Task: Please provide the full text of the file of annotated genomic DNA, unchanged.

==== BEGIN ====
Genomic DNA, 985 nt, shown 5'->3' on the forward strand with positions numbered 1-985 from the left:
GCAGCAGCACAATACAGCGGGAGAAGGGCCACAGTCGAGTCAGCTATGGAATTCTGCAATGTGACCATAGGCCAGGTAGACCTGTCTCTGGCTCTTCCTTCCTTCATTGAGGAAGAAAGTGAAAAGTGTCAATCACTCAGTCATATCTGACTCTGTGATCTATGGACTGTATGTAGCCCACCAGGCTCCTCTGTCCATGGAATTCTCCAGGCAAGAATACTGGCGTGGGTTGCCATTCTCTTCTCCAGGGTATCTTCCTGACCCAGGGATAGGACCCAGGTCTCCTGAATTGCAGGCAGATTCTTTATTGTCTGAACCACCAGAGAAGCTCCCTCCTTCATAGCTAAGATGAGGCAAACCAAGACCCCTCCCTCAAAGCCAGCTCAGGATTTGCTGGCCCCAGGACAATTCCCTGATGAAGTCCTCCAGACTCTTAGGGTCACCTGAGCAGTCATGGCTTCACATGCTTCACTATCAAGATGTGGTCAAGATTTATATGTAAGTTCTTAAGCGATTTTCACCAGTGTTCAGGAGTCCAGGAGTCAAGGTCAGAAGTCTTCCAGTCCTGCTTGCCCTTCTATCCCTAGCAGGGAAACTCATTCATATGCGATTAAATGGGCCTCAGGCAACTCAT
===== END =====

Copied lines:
Genomic DNA, 985 nt, shown 5'->3' on the forward strand with positions numbered 1-985 from the left:
GCAGCAGCACAATACAGCGGGAGAAGGGCCACAGTCGAGTCAGCTATGGAATTCTGCAATGTGACCATAGGCCAGGTAGACCTGTCTCTGGCTCTTCCTTCCTTCATTGAGGAAGAAAGTGAAAAGTGTCAATCACTCAGTCATATCTGACTCTGTGATCTATGGACTGTATGTAGCCCACCAGGCTCCTCTGTCCATGGAATTCTCCAGGCAAGAATACTGGCGTGGGTTGCCATTCTCTTCTCCAGGGTATCTTCCTGACCCAGGGATAGGACCCAGGTCTCCTGAATTGCAGGCAGATTCTTTATTGTCTGAACCACCAGAGAAGCTCCCTCCTTCATAGCTAAGATGAGGCAAACCAAGACCCCTCCCTCAAAGCCAGCTCAGGATTTGCTGGCCCCAGGACAATTCCCTGATGAAGTCCTCCAGACTCTTAGGGTCACCTGAGCAGTCATGGCTTCACATGCTTCACTATCAAGATGTGGTCAAGATTTATATGTAAGTTCTTAAGCGATTTTCACCAGTGTTCAGGAGTCCAGGAGTCAAGGTCAGAAGTCTTCCAGTCCTGCTTGCCCTTCTATCCCTAGCAGGGAAACTCATTCATATGCGATTAAATGGGCCTCAGGCAACTCAT